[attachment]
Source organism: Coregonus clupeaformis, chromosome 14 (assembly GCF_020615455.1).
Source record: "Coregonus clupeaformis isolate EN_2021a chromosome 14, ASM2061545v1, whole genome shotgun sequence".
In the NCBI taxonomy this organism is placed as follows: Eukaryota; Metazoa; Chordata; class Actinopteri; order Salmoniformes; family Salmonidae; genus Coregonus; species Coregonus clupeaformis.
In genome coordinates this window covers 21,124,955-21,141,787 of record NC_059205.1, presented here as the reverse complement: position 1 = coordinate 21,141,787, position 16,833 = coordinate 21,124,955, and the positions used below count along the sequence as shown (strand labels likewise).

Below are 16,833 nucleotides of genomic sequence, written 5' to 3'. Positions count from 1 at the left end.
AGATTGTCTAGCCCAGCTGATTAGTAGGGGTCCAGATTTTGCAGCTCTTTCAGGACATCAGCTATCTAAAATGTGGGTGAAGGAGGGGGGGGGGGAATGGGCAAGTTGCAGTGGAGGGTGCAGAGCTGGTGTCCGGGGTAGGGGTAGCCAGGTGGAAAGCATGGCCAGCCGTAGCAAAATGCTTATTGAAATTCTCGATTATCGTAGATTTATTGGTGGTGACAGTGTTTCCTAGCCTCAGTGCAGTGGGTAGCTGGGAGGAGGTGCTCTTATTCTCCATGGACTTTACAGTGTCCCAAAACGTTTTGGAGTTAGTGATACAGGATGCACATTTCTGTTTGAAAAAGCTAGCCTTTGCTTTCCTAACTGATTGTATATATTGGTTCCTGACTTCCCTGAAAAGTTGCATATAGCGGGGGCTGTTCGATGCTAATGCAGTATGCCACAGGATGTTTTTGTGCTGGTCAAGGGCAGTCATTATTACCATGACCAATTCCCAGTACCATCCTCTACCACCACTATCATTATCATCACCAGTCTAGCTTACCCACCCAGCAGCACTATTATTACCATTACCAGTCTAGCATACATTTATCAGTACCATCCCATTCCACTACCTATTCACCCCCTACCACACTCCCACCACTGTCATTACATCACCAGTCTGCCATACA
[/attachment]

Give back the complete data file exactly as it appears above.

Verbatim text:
Source organism: Coregonus clupeaformis, chromosome 14 (assembly GCF_020615455.1).
Source record: "Coregonus clupeaformis isolate EN_2021a chromosome 14, ASM2061545v1, whole genome shotgun sequence".
In the NCBI taxonomy this organism is placed as follows: Eukaryota; Metazoa; Chordata; class Actinopteri; order Salmoniformes; family Salmonidae; genus Coregonus; species Coregonus clupeaformis.
In genome coordinates this window covers 21,124,955-21,141,787 of record NC_059205.1, presented here as the reverse complement: position 1 = coordinate 21,141,787, position 16,833 = coordinate 21,124,955, and the positions used below count along the sequence as shown (strand labels likewise).

Below are 16,833 nucleotides of genomic sequence, written 5' to 3'. Positions count from 1 at the left end.
AGATTGTCTAGCCCAGCTGATTAGTAGGGGTCCAGATTTTGCAGCTCTTTCAGGACATCAGCTATCTAAAATGTGGGTGAAGGAGGGGGGGGGGGAATGGGCAAGTTGCAGTGGAGGGTGCAGAGCTGGTGTCCGGGGTAGGGGTAGCCAGGTGGAAAGCATGGCCAGCCGTAGCAAAATGCTTATTGAAATTCTCGATTATCGTAGATTTATTGGTGGTGACAGTGTTTCCTAGCCTCAGTGCAGTGGGTAGCTGGGAGGAGGTGCTCTTATTCTCCATGGACTTTACAGTGTCCCAAAACGTTTTGGAGTTAGTGATACAGGATGCACATTTCTGTTTGAAAAAGCTAGCCTTTGCTTTCCTAACTGATTGTATATATTGGTTCCTGACTTCCCTGAAAAGTTGCATATAGCGGGGGCTGTTCGATGCTAATGCAGTATGCCACAGGATGTTTTTGTGCTGGTCAAGGGCAGTCATTATTACCATGACCAATTCCCAGTACCATCCTCTACCACCACTATCATTATCATCACCAGTCTAGCTTACCCACCCAGCAGCACTATTATTACCATTACCAGTCTAGCATACATTTATCAGTACCATCCCATTCCACTACCTATTCACCCCCTACCACACTCCCACCACTGTCATTACATCACCAGTCTGCCATACA